You know the problem: can you place eight queens on a chessboard so that now two queens threaten each other. There are 92 distinct ways of doing this. But how about on larger chessboards? For 27×27 board people have worked out that there are exactly 234,907,967,154,122,528 ways. Now a Harward mathematician Michael Simkin has come up with an almost-definitive answer for any number queens on a corresponding chessboard. Warning: his result can lead to dizziness and fainting spells.

It is known as the eight queens puzzle and was first brought up in a German chess magazine in 1848 – by one Max Friedrich William Bezzel. The problem entails placing eight queens on a chessboard so that no two queens threaten each other. The problem is fairly easy to solve – even a rank beginner should be able to construct a position that fulfils the requirement.

But how many solutions are there to the problem? Below are twelve fundamentally distinct solutions (source: Wiki). Most of the positions have eight variants which you can get by rotating them 90, 180, or 270° and reflecting each them. However, one of the fundamental solutions, the last one shown below, is identical to its own 180° rotation, and has only four variants.

So it turns out that the total number of distinct solutions is 92, as was soon conclusively established. But then the question arose: in how many different ways could queens be placed on larger boards? How many ways are there to place n queens on an n x n board so that no queen attacks another queen?

It turns out that there is no known formula to work this out. For a 9×9 board there are 352 distinctive ways, on a 10 x 10 board it is 724. The largest board for which an exact solution has been worked out is the 27×27 board. There are exactly 234,907,967,154,122,528 different way to place the 27 queens so none attacks any other. Working it out was a very laborous task.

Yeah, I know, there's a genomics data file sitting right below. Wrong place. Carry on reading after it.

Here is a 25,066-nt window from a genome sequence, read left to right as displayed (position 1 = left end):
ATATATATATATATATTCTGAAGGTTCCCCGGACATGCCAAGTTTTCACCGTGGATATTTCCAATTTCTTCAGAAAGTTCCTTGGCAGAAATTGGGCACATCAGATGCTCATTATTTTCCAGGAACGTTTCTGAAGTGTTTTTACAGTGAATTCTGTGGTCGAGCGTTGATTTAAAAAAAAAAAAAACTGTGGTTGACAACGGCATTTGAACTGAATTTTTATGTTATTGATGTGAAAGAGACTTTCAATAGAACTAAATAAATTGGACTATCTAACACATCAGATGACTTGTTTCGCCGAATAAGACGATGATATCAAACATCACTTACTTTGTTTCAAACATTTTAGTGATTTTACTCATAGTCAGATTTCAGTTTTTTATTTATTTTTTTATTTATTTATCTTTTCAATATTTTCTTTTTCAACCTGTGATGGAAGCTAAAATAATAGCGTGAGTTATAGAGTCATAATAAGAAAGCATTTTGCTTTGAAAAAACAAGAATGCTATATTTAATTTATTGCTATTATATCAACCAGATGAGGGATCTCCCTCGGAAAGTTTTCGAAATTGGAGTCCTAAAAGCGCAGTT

How about larger numbers, e.g. 1000 queens on a 1000 x 1000 board? Or a million queens on a million square board? It was a problem that fascinated mathematicians. In 2021 Michael Simkin found a way to calculate the result for very large numbers of n. He has worked on the problem for almost five years, applying breakthroughs from the field of combinatorics, which focuses on counting and problems of selection and arrangements. He calculated that there are about (0.143*n*)* ^{n} *ways the queens can be placed on giant n-by-n chessboards. This final equation doesn’t provide the exact number, but it is as close to the actual result as anyone can get right now. You can read about it in greater detail in this Harward Gazette story. There we learn what the formula implies:

On the extremely large chessboard with one million queens, for example, 0.143 would be multiplied by one million, coming out to about 143,000. That figure would then be raised to the power of one million, meaning it’s multiplied by itself one million times. The final answer is a figure with five million digits.